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WHO On Cannabis: Influence UN To Review Stand

Update Date: Nov 26, 2016 06:34 AM EST

The World Health Organization (WHO) has remained silent on the issue of international regulatory controls on cannabis since 1935. There have been breakthroughs and advancements in science about cannabis for the past 80 years. It is indeed high time for WHO to provide restructured advice about cannabis' legal position.

Many countries like Uruguay, and Portugal, as well as many states in America, have disregarded the international agreements supporting WHO's stance. These places have embraced more tolerant policies which allow regulated access to cannabis even for non-medical use. Recently, California approved the recreational usage of cannabis. This is a very significant move as the state becomes the world's fifth largest economy.

WHO provides evidence about drugs on which the United Nations drug control system relies. The UN then informs the International Policy and Treaties. It appears that WHO's stand on cannabis seems progressively lost from the evidence. The gateway theory has long been discredited yet the UN still promotes that cannabis plays as a gateway to the use of abusive substances.

Uruguay has pioneered the way by being the first country to embrace regulated use of cannabis according to Independent. It took the country three years of sensible planning and came up with the Institute for the Regulation and Control of Cannabis (IRCA). IRCA is Uruguay's newly founded regulator. The Institute has doubled its budget requirements to guarantee sufficient staffing levels. The Institute has also invested on public health messages. This is to make sure people are given ample information about the risks connected to the use of cannabis. Recently, IRCA published a report in WOLA, which is essential for WHO and its members in their stand on cannabis.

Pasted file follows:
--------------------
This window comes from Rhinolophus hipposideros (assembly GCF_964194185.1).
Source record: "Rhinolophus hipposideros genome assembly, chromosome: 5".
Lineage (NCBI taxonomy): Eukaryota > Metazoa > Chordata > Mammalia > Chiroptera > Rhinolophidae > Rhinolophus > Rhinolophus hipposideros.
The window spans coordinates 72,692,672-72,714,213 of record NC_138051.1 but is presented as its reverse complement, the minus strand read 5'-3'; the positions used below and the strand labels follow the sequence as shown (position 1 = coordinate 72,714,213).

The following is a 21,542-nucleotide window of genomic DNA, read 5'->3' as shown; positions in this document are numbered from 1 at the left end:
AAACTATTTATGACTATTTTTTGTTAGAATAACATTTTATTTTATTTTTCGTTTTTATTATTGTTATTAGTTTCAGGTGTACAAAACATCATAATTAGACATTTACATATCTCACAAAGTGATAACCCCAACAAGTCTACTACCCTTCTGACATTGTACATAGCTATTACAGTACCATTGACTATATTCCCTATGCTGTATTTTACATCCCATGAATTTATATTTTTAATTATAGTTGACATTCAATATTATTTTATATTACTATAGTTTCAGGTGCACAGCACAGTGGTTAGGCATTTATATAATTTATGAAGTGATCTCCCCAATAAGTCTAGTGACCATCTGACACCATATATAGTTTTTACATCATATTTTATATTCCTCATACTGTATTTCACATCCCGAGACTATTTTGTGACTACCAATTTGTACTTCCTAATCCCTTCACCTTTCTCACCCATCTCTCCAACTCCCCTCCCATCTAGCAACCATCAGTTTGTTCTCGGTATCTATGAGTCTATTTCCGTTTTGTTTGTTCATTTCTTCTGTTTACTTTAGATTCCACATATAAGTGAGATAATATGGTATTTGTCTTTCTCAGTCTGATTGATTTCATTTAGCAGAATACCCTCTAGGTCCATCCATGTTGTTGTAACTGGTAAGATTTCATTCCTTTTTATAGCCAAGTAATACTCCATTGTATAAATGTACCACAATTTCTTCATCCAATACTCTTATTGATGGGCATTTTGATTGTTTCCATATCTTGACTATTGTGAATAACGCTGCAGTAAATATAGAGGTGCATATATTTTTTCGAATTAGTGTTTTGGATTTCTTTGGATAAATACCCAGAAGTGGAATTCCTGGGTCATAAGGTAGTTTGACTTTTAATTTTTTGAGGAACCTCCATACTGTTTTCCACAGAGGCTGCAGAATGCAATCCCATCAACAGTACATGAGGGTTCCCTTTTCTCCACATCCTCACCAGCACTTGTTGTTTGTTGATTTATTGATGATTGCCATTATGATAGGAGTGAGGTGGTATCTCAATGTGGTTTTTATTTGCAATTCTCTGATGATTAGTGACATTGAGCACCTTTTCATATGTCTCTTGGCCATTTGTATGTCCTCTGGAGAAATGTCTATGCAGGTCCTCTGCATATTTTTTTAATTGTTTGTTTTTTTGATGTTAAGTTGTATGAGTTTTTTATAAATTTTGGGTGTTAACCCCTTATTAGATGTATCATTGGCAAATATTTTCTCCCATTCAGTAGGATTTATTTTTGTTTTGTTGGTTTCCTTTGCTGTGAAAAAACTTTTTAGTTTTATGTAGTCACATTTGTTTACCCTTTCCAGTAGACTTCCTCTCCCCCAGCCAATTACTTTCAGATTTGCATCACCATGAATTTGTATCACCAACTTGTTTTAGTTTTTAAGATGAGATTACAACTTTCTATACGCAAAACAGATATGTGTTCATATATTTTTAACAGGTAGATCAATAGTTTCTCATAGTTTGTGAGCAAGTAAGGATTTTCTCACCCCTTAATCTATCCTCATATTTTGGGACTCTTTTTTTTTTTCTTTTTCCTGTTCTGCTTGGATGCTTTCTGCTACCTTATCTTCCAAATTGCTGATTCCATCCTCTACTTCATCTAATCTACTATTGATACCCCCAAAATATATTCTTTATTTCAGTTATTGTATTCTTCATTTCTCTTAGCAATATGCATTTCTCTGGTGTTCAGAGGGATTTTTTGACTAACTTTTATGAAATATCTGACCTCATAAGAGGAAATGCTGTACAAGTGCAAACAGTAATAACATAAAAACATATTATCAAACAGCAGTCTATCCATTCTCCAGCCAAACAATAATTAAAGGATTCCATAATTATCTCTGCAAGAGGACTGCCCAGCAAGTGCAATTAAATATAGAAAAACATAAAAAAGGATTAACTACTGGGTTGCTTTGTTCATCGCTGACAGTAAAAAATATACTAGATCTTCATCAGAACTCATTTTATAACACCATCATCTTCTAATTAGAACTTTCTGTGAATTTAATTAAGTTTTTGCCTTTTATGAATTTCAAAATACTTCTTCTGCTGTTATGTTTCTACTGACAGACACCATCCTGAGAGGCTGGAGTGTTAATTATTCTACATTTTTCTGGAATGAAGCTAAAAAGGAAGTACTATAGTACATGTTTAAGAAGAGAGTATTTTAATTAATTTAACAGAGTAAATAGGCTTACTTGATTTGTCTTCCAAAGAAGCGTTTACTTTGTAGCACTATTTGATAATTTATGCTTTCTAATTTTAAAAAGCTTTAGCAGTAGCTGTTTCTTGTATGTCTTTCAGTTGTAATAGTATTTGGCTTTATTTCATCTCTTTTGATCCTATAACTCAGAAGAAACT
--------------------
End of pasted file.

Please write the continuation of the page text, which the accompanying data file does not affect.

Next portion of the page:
There is a big opportunity for WHO to create a momentous impact on global health. The organization, could orchestrate an expert study and encourage the UN to review the scheduling of cannabis. This could help divert $100 billion spent annually on drug regulation towards harm reduction as reported by Politics. By decreasing the health and social damages, the WHO can demonstrate that it cares for the millions of people using it.

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